Editors say that the latest Accord Hybrid is both fun and easy to launch off the line due in part to the secondary motor, which functions like a generator, specializing in piping electricity to the traction motor in order to keep the car’s lithium-ion battery pack charged. Apparently some judges/editors were able to achieve 47 mile per gallon averages with this powerplant, and the publication states that “among hybrids, this may be the best balance yet of performance and fuel economy.”

6. Hyundai Elantra Eco 1.4-liter turbo-four

It’s always nice to find a miniature gasoline engine that delivers the kind of refinement, performance, and fuel economy that makes buyers overlook the fact that they are driving an inexpensive subcompact. Enter the Hyundai Elantra Eco and its turbocharged 1.4-liter Kappa four-cylinder, which can be had for well under $22,000 loaded and boasts up to 40 miles per gallon. Praised for being “quiet, exceedingly capable, affordable, and fuel efficient,” this micro-sized motor is a runaway hit for the Korean automaker.

Unlike other pipsqueak powertrains on the market, Wards commends this powerplant for feeling far more potent than its 128 horsepower numbers suggest. Low-end torque feeds the front wheels from 1,400 RPM all the way up to the 3,700 mark. Once attached to a snappy seven-speed dual-clutch automatic gearbox, the Kappa capitalizes upon having its exhaust manifold buried within the head for more direct throttle responses, while a pair of thermostats separately control cooling to the head and block for greater efficiency gains and to cut heat soak.

7. Infiniti Q50 3.0-liter twin-turbo V6

Wards said that this new engine is so good, they are confident it will “boost the visibility and image of Nissan’s luxury brand.” Generating an impressive 400 horsepower, this 3.0-liter twin-turbo V6 finally rockets Infiniti into the performance arena where it belongs, allowing it to confidently compete with many of Europe and Japan’s top performance sedans.

Utilizing mirror-bore cylinder coatings, electronically engaged intake timing, continuously variable valve timing, and integrated exhaust manifolds, Infiniti’s family of VR engines is “a dynasty in the making,” and according to WardsAuto makes for a commuter car that is “silky smooth, quiet when you want it to be, and capable of delivering respectable fuel economy.” With 23 mile per gallon averages from the EPA, a reasonable $50,000 mid-range sticker price, and a more affordable and efficient 300 horsepower model at the ready, there is a lot to like about the direction in which Infiniti is headed.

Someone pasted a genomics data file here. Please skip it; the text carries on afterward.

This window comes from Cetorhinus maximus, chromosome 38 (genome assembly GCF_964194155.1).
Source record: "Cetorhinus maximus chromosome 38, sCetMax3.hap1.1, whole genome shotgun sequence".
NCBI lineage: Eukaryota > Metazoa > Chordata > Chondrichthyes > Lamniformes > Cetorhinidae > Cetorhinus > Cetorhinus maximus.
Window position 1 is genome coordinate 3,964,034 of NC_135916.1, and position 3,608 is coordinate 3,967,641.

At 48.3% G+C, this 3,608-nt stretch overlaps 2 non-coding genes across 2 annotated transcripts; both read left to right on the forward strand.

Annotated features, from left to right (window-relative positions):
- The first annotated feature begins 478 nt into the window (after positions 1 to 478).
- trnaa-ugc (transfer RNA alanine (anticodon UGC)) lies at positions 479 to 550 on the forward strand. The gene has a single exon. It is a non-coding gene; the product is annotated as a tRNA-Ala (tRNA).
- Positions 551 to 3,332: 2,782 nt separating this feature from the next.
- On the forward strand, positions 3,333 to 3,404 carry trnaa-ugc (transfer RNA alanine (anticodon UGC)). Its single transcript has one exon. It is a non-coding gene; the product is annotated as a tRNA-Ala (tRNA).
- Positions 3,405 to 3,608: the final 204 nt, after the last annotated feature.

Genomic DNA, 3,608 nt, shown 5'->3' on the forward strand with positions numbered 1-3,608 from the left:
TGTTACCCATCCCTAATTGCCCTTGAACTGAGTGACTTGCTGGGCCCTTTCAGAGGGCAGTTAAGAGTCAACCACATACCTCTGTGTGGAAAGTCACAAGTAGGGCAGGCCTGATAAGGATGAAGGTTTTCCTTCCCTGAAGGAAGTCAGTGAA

8. Mazda CX-9 2.5-liter turbo-four

Mazda really broke the mold when it engineered the first-ever turbocharged Skyactiv engine and installed it in the sensational CX-9 SUV. By incorporating both direct injection and an exhaust scavenging cylinder-head that focuses on performance and efficiency, Mazda has found a way to offer the low to mid-range torque of a V6, but with the added boost that only a “Dynamic Pressure” turbocharger can offer.

Heralded as an industry first, this clever snail relies on a butterfly valve within the exhaust to build pressure at low engine speeds in order to eliminate lag, and give the SUV the 310 pound-feet of torque it needs to tow 3,500 pounds. The 2.5-liter four also harbors the ability run on regular octane if you only require 227 horsepower, while dumping premium in returns 23 more ponies for performance fans, for a full 250 horsepower total.

9. Mercedes-Benz C300 2.0-liter turbo-four

Out of the dozen low-displacement turbocharged four-cylinder motors tested, WardsAuto came away most impressed by the 2.0-liter found in the rear-wheel-drive Mercedes-Benz C300. With 241 horsepower and 273 pound-feet of torque, the stately sedan sits on middle ground within the small turbo segment.

Peak torque pounds the pavement at just 1,300 RPM, and the direct-injected motor continues to crush all the way to redline, with luxury-grade smoothness reminding you that this is still a soft German sedan designed for smooth sailing above all else. With Wards’ editors logging 26 mile per gallon averages, the M274 motor makes the old version found in the CLA look dated as it boasts re-calibrated valve timing, fewer pump losses, and a high-strength aluminum head.

10. Volvo V60 Polestar 2.0-liter turbo/supercharged four-cylinder

The inline-four found within Volvo’s 2.0-liter V60 Polestar should come with an explicit warning sticker because it is just that f***ing good. Harnessing both a turbocharger and a supercharger, this pint-size performance engine generates a whopping 362 horsepower. By taking the silky smooth T6 motor out of the family-oriented XC90 and attaching a larger turbocharger, stronger connecting rods, re-ground camshafts, bigger air intake piping, and a high-flow fuel pump, Volvo has been able to create a V60 that can hit 60 in just 4.5 seconds, all while looking sensational in the process.